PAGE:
The Performing Arts Center at Temple College was transformed into an elegant European opera house Jan. 25, when four distinguished singers performed a benefit recital for the Temple Symphony Orchestra.
“A Night at the Opera” featured sopranos Penny Hogan and Teri Johnson, baritone Robert McFarland and bass George Hogan in a diverse program that combined an all-Italian operatic repertoire with selections from American musical theater, operetta excerpts and an Irving Berlin chestnut.
Following comments from TSO founder, musical director and conductor Tom Fairlie, in which he pointed out that “all the musicians have donated their services tonight,” to immediate applause, the four singers strode out on the stage and launched into a bracing rendition of Rodgers and Hammerstein’s “It’s A Grand Night For Singing.”
And the title of that song was prophetic — accompanied by the remarkable piano of Li-Ping Wu, whose sensitive, empathic musicality never faltered, the concert kept audience members engaged and delighted.
Johnson, who boasts professional performing credits throughout North America, proved up to the task on Puccini’s “Quando me’n vo” from “La Boheme,” thrilling the house with her confident capture of the high notes in this familiar aria. Her coloratura chops and stage presence shone in the Victor Herbert piece, “Art Is Calling Me,” with its precarious upper register demands.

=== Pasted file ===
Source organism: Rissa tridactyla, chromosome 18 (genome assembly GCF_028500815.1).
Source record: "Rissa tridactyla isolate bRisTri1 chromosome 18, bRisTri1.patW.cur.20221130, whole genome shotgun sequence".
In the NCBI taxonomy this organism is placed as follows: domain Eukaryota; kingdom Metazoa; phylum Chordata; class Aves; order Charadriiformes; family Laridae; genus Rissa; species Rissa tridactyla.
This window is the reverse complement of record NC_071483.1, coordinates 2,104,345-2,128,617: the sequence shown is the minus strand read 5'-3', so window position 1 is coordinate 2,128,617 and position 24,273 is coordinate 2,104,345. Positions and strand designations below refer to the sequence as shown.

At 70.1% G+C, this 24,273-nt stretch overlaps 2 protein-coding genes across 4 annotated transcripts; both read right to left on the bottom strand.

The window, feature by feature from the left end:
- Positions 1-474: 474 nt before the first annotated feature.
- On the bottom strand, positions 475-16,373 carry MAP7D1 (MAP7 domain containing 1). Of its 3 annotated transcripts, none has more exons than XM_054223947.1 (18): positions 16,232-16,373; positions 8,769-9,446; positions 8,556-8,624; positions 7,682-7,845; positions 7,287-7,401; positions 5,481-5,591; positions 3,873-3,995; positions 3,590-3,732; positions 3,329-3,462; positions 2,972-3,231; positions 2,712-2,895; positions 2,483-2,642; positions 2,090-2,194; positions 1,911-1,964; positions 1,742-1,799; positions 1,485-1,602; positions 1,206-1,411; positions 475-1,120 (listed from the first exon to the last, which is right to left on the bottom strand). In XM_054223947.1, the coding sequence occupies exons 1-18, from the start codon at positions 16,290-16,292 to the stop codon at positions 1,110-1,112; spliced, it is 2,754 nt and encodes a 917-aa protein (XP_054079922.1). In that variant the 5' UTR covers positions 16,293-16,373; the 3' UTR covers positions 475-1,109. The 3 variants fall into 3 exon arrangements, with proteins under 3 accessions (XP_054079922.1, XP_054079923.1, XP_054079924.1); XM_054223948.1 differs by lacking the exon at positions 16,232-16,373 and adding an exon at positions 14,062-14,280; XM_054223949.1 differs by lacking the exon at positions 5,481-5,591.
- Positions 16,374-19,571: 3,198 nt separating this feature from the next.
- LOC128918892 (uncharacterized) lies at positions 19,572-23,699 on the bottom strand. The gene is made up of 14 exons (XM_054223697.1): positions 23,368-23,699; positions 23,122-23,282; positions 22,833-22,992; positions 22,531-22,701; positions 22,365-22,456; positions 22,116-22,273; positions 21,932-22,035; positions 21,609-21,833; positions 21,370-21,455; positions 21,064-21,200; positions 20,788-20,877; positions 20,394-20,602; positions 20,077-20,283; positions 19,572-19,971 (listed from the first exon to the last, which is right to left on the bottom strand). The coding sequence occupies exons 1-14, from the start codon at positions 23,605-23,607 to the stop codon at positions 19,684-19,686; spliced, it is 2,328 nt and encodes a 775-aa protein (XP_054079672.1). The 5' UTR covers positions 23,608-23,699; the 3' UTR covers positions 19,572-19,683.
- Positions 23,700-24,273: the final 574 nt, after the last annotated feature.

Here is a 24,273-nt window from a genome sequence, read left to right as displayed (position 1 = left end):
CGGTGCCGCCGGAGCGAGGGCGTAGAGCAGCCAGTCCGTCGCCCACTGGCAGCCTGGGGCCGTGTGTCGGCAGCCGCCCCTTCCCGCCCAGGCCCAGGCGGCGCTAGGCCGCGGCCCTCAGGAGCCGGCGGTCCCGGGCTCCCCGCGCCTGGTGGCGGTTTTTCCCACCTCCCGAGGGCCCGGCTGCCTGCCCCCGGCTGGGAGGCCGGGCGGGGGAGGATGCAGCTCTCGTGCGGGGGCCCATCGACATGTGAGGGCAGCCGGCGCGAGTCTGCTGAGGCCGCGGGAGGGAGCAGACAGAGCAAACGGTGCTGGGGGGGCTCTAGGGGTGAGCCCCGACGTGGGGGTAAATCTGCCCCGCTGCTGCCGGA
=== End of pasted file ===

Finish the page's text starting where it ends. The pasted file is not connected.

The lyrical, bel canto voice of Penny Hogan soared in her two solo turns. In works by Puccini and Herbert her full, even tones and outstanding diction bore witness to the vast musical experience this soprano brings to the stage.
George Hogan seized the audience with his dramatic performance of Verdi’s “Lacerato Spirito.” One of the composer’s supreme bass arias, it is arguably one of the most powerful musical expressions of grief, and Hogan wrung every bit of sorrow from the score, while never descending to melodramatics. And his masterful singing of “Ol’ Man River” came close to stopping the show.
With McFarland on the bill, expectations ran high. The dramatic baritone won the Metropolitan Opera auditions, sang 27 roles at the New York City Opera under Beverly Sills and performed at nearly every major opera house in the world.
His first selection, Tonio’s “Prologue” from “I Pagliacci,” showed why McFarland has risen to the top of the opera firmament. Exuding power and urgency in his vocal delivery on Verdi’s “Pari siamo,” he demonstrated genuine star-quality, and even switched musical gears to great effect on the Frank Loesser tune “Joey, Joey, Joey.”
After standout performances by Johnson and Penny Hogan on “Cat Duet” and Cole Porter’s “Wunderbar,” sung as a duet by both Hogans, the evening ended all too soon as the four artists joined together in a moving arrangement of Irving Berlin’s “The Song Has Ended.”